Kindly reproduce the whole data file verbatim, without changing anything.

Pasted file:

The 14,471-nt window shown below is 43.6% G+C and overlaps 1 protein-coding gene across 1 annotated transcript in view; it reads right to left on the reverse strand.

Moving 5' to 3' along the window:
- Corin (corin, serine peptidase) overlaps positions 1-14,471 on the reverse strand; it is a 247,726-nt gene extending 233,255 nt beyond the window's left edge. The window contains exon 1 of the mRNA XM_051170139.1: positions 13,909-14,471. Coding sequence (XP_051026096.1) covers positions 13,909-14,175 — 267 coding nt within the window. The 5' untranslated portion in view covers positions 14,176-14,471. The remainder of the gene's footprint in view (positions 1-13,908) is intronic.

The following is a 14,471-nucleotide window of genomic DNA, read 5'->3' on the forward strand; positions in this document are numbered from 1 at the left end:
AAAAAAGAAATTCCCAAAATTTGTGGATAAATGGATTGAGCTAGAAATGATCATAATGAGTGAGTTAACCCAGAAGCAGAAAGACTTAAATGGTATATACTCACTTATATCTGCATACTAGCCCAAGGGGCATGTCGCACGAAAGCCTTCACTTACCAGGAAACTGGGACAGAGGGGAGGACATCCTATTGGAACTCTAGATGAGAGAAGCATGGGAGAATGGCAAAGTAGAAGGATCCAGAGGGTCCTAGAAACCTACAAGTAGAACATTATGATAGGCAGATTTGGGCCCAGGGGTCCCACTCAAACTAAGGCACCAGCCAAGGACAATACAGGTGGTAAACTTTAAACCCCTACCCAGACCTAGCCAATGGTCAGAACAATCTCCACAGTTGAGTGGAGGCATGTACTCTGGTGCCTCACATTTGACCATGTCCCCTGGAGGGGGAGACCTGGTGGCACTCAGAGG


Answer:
The 14,471-nt window shown below is 43.6% G+C and overlaps 1 protein-coding gene across 1 annotated transcript in view; it reads right to left on the reverse strand.

Moving 5' to 3' along the window:
- Corin (corin, serine peptidase) overlaps positions 1-14,471 on the reverse strand; it is a 247,726-nt gene extending 233,255 nt beyond the window's left edge. The window contains exon 1 of the mRNA XM_051170139.1: positions 13,909-14,471. Coding sequence (XP_051026096.1) covers positions 13,909-14,175 — 267 coding nt within the window. The 5' untranslated portion in view covers positions 14,176-14,471. The remainder of the gene's footprint in view (positions 1-13,908) is intronic.

The following is a 14,471-nucleotide window of genomic DNA, read 5'->3' on the forward strand; positions in this document are numbered from 1 at the left end:
AAAAAAGAAATTCCCAAAATTTGTGGATAAATGGATTGAGCTAGAAATGATCATAATGAGTGAGTTAACCCAGAAGCAGAAAGACTTAAATGGTATATACTCACTTATATCTGCATACTAGCCCAAGGGGCATGTCGCACGAAAGCCTTCACTTACCAGGAAACTGGGACAGAGGGGAGGACATCCTATTGGAACTCTAGATGAGAGAAGCATGGGAGAATGGCAAAGTAGAAGGATCCAGAGGGTCCTAGAAACCTACAAGTAGAACATTATGATAGGCAGATTTGGGCCCAGGGGTCCCACTCAAACTAAGGCACCAGCCAAGGACAATACAGGTGGTAAACTTTAAACCCCTACCCAGACCTAGCCAATGGTCAGAACAATCTCCACAGTTGAGTGGAGGCATGTACTCTGGTGCCTCACATTTGACCATGTCCCCTGGAGGGGGAGACCTGGTGGCACTCAGAGG